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This artist's rendering of Mill Town shows the student housing complex without the ground-floor commercial uses.

The Flagstaff City Council is rarely in the position that it’s in now as it considers the proposed Mill Town student housing project again on Tuesday.

For many of the recently built large projects and the one currently under construction on West Route 66, the property owners had the appropriate zoning designation and therefore didn’t have to ask Council for a rezoning. The massive Mill Town student housing project is different because the developer, Vintage Partners, must seek a rezoning, which is a discretionary decision, from the Council.

Council has already taken the first step toward approving the rezoning by a 5-2 vote. The second, and possibly final, step is scheduled for April 17, at the 6 p.m. City Council meeting.

Council doesn’t have to approve the request next Tuesday. Instead, it can work with Vintage to re-envision the project to be consistent with Flagstaff’s values, while advancing some of its important goals.

One of the most disappointing parts of this public-private partnership is that Vintage wasn’t given parameters for acceptable projects before it submitted its site plans. However, the developer had many opportunities over the years to listen to the distaste for massive, monolithic student housing structures expressed by many, including during the conversations about the High Occupancy Housing Plan, but chose not to design a project that reflected this important perspective.

The Mill Town housing project has been presented as a mixed-use project, but it includes two, physically separate uses — residential and commercial -- with the commercial frontage on only one of three streets encompassing the project. The Regional Plan, the vision for future development as approved by the voters, defines commercial cores as active public realms with housing above and behind commercial uses, but not exclusively behind, which is what this project offers. Furthermore, we don’t even have a specific plan for the Milton corridor, yet we are considering a rezoning request for a project that will define the entire corridor.

Vintage stated that the reason for the monolithic nature of the project is the need to wrap the building around the required parking. Since this is a student housing project, nothing prevented Vintage from partnering with NAU to incorporate an off-site, surface parking lot on the NAU campus that could reduce the number of parking spots required on the project site. The project could then include some affordable housing and multiple buildings with smaller footprints.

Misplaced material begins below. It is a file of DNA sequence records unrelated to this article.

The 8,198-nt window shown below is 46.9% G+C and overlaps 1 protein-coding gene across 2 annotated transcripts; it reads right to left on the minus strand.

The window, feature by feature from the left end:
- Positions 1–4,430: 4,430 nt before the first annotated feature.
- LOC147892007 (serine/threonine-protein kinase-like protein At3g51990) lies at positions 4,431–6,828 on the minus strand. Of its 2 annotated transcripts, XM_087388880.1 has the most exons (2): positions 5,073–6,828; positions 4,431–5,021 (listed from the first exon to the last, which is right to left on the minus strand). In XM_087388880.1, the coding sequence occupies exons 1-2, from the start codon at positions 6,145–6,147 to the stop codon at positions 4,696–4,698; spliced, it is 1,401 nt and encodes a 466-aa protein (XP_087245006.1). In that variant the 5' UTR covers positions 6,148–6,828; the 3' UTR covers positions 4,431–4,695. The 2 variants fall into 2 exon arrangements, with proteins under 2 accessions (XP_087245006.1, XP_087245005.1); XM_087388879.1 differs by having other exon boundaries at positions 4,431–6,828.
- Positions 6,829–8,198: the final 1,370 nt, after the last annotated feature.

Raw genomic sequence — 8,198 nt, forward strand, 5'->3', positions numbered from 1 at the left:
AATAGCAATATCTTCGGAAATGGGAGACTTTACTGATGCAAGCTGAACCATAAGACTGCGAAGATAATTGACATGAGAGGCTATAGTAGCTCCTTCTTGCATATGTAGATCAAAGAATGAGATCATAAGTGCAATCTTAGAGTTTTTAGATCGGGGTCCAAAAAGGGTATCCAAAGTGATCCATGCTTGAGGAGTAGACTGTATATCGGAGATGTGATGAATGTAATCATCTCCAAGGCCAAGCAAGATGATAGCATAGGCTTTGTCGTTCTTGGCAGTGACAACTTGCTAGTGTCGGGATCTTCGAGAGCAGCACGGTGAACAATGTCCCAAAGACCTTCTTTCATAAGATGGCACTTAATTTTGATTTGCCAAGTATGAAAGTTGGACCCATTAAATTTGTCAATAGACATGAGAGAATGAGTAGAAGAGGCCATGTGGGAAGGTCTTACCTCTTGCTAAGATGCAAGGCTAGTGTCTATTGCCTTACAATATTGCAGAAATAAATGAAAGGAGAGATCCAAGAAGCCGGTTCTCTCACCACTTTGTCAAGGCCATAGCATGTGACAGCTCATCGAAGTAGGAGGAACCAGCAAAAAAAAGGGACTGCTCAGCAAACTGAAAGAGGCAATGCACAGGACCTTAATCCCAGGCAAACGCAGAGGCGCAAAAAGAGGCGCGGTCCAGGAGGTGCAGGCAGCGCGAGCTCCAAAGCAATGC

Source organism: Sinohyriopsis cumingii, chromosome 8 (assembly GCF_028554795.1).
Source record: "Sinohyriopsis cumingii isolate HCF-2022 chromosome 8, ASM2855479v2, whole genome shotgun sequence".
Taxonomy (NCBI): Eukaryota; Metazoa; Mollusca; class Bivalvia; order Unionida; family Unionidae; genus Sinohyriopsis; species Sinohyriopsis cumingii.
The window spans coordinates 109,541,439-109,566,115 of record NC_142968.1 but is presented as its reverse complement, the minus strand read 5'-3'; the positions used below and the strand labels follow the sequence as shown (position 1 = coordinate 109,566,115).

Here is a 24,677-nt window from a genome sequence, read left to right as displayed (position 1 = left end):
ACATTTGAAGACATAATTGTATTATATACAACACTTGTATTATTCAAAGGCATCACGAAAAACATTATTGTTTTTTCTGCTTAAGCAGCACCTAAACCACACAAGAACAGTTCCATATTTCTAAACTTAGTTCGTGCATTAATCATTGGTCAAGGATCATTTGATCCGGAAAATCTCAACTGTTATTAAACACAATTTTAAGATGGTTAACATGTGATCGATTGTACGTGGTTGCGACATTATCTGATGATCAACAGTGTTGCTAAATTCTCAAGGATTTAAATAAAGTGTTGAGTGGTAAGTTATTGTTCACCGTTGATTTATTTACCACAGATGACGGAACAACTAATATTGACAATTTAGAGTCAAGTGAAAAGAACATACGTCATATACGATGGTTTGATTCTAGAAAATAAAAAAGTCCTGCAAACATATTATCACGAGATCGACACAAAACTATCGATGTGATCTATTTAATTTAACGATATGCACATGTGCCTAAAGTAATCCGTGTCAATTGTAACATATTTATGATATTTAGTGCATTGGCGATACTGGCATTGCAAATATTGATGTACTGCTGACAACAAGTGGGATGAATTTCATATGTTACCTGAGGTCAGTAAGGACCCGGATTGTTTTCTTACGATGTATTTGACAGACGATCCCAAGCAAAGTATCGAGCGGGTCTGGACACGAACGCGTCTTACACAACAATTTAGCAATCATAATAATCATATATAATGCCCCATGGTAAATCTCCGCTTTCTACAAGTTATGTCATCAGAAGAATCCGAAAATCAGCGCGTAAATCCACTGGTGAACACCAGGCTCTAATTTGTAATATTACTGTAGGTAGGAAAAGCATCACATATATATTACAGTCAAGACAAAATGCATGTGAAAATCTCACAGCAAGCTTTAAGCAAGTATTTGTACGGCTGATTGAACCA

Finally, the City knows from experience that a new student housing complex like Mill Town will generate twice as many emergency calls to fire and police as those from other types of development, including multi-family housing. During the initial Council discussion, this issue was raised, but at this point Vintage hasn’t yet offered any additional funding to address the disproportional impact of Mill Town on the Flagstaff taxpayers, especially during the first few years before the increase in property tax revenues to the city will be available to fund the increase in demand for police and fire services.

Council can still hit the pause button and negotiate a better development on this site. With all of the infrastructure, nearby grocery stores, and public transit, this would be a great location for a project for different populations that also includes affordable housing.

We don’t believe Council should rezone property for a massive luxury student housing project.

If, however, Council does finalize the rezoning, many will be surprised by the massive scale, dominance and footprint of the building. We don’t think Vintage’s idea for this site works for Flagstaff — there are other ways to achieve density on this site. On Tuesday evening, the Flagstaff City Council will have one more chance to rethink the project.

Celia Barotz and Eva Putzova and are members of the Flagstaff City Council. Their views are their own.


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